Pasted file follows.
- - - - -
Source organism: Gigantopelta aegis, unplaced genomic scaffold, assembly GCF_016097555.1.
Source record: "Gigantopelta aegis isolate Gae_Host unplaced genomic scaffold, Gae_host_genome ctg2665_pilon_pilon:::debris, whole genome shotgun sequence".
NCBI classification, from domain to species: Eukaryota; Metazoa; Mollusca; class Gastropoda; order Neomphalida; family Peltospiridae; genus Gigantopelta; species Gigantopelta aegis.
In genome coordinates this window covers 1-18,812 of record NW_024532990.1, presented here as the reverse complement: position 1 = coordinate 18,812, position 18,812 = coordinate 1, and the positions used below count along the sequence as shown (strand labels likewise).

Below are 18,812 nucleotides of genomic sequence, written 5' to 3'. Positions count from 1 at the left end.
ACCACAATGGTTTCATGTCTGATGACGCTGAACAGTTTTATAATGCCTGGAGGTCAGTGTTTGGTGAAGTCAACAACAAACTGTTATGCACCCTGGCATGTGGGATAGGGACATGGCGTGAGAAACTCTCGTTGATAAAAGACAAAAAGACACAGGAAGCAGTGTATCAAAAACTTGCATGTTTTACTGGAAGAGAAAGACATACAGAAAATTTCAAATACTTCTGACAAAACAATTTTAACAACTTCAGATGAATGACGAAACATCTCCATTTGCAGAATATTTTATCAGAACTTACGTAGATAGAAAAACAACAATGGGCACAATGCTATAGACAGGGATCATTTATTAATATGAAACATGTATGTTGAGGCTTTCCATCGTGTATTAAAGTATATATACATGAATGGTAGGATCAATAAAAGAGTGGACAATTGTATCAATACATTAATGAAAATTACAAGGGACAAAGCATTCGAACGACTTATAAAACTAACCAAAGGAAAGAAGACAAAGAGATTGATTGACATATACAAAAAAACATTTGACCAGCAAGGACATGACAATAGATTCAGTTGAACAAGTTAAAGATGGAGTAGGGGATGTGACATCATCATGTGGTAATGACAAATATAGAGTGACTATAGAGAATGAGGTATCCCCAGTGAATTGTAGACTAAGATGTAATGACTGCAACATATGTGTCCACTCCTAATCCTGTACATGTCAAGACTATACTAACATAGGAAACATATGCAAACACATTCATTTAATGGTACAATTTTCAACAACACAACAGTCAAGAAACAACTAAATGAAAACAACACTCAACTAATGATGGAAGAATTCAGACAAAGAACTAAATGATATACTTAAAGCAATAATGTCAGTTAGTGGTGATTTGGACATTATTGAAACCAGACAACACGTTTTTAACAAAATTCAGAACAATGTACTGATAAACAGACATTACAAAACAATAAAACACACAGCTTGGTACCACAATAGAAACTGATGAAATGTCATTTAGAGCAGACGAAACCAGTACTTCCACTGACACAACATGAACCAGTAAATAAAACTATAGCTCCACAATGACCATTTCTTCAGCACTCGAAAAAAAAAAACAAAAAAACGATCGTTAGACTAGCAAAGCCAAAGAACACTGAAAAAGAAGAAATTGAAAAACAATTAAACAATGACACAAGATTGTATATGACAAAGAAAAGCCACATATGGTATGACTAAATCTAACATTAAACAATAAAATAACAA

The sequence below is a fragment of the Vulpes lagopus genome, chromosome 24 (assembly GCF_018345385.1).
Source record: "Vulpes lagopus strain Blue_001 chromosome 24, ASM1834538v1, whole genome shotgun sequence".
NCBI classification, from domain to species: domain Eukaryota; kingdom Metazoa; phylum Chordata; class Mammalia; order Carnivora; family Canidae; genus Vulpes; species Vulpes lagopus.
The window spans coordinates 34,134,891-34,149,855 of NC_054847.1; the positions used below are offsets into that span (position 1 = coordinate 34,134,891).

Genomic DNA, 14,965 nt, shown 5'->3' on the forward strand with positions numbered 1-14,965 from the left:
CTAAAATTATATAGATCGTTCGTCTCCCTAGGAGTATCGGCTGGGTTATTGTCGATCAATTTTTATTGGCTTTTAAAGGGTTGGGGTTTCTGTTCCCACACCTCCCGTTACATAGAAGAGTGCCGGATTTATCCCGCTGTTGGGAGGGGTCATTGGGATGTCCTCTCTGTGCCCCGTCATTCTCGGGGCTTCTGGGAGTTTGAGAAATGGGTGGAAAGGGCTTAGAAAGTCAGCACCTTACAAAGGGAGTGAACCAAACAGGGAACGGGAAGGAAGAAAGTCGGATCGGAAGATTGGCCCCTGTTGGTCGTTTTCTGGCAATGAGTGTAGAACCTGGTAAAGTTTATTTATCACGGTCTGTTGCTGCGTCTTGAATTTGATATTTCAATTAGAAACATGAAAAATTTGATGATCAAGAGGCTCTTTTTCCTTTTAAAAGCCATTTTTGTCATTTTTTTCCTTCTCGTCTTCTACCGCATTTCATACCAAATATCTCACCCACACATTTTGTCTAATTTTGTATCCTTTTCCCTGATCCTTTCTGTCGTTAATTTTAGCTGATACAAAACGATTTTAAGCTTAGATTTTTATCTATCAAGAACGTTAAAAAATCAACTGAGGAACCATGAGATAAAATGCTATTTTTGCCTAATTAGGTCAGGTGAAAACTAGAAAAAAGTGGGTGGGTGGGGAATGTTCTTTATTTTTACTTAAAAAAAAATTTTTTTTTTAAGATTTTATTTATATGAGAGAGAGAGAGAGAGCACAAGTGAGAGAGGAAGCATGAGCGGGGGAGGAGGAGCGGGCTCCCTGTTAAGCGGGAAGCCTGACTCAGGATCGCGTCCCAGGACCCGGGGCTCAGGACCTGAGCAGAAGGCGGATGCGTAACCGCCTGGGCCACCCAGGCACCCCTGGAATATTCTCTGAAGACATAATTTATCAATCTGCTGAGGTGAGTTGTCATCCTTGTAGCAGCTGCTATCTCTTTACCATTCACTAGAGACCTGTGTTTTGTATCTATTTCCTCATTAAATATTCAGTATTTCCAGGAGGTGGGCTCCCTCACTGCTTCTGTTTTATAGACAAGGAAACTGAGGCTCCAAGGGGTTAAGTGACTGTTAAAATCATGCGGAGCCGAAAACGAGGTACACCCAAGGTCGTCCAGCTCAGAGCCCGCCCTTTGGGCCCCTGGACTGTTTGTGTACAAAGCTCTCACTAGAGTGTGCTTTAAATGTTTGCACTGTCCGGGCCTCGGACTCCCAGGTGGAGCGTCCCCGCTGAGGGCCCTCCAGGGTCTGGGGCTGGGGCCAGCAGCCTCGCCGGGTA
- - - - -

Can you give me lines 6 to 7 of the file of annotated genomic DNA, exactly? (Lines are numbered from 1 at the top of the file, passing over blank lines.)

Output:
ACCACAATGGTTTCATGTCTGATGACGCTGAACAGTTTTATAATGCCTGGAGGTCAGTGTTTGGTGAAGTCAACAACAAACTGTTATGCACCCTGGCATGTGGGATAGGGACATGGCGTGAGAAACTCTCGTTGATAAAAGACAAAAAGACACAGGAAGCAGTGTATCAAAAACTTGCATGTTTTACTGGAAGAGAAAGACATACAGAAAATTTCAAATACTTCTGACAAAACAATTTTAACAACTTCAGATGAATGACGAAACATCTCCATTTGCAGAATATTTTATCAGAACTTACGTAGATAGAAAAACAACAATGGGCACAATGCTATAGACAGGGATCATTTATTAATATGAAACATGTATGTTGAGGCTTTCCATCGTGTATTAAAGTATATATACATGAATGGTAGGATCAATAAAAGAGTGGACAATTGTATCAATACATTAATGAAAATTACAAGGGACAAAGCATTCGAACGACTTATAAAACTAACCAAAGGAAAGAAGACAAAGAGATTGATTGACATATACAAAAAAACATTTGACCAGCAAGGACATGACAATAGATTCAGTTGAACAAGTTAAAGATGGAGTAGGGGATGTGACATCATCATGTGGTAATGACAAATATAGAGTGACTATAGAGAATGAGGTATCCCCAGTGAATTGTAGACTAAGATGTAATGACTGCAACATATGTGTCCACTCCTAATCCTGTACATGTCAAGACTATACTAACATAGGAAACATATGCAAACACATTCATTTAATGGTACAATTTTCAACAACACAACAGTCAAGAAACAACTAAATGAAAACAACACTCAACTAATGATGGAAGAATTCAGACAAAGAACTAAATGATATACTTAAAGCAATAATGTCAGTTAGTGGTGATTTGGACATTATTGAAACCAGACAACACGTTTTTAACAAAATTCAGAACAATGTACTGATAAACAGACATTACAAAACAATAAAACACACAGCTTGGTACCACAATAGAAACTGATGAAATGTCATTTAGAGCAGACGAAACCAGTACTTCCACTGACACAACATGAACCAGTAAATAAAACTATAGCTCCACAATGACCATTTCTTCAGCACTCGAAAAAAAAAAACAAAAAAACGATCGTTAGACTAGCAAAGCCAAAGAACACTGAAAAAGAAGAAATTGAAAAACAATTAAACAATGACACAAGATTGTATATGACAAAGAAAAGCCACATATGGTATGACTAAATCTAACATTAAACAATAAAATAACAA

The sequence below is a fragment of the Vulpes lagopus genome, chromosome 24 (assembly GCF_018345385.1).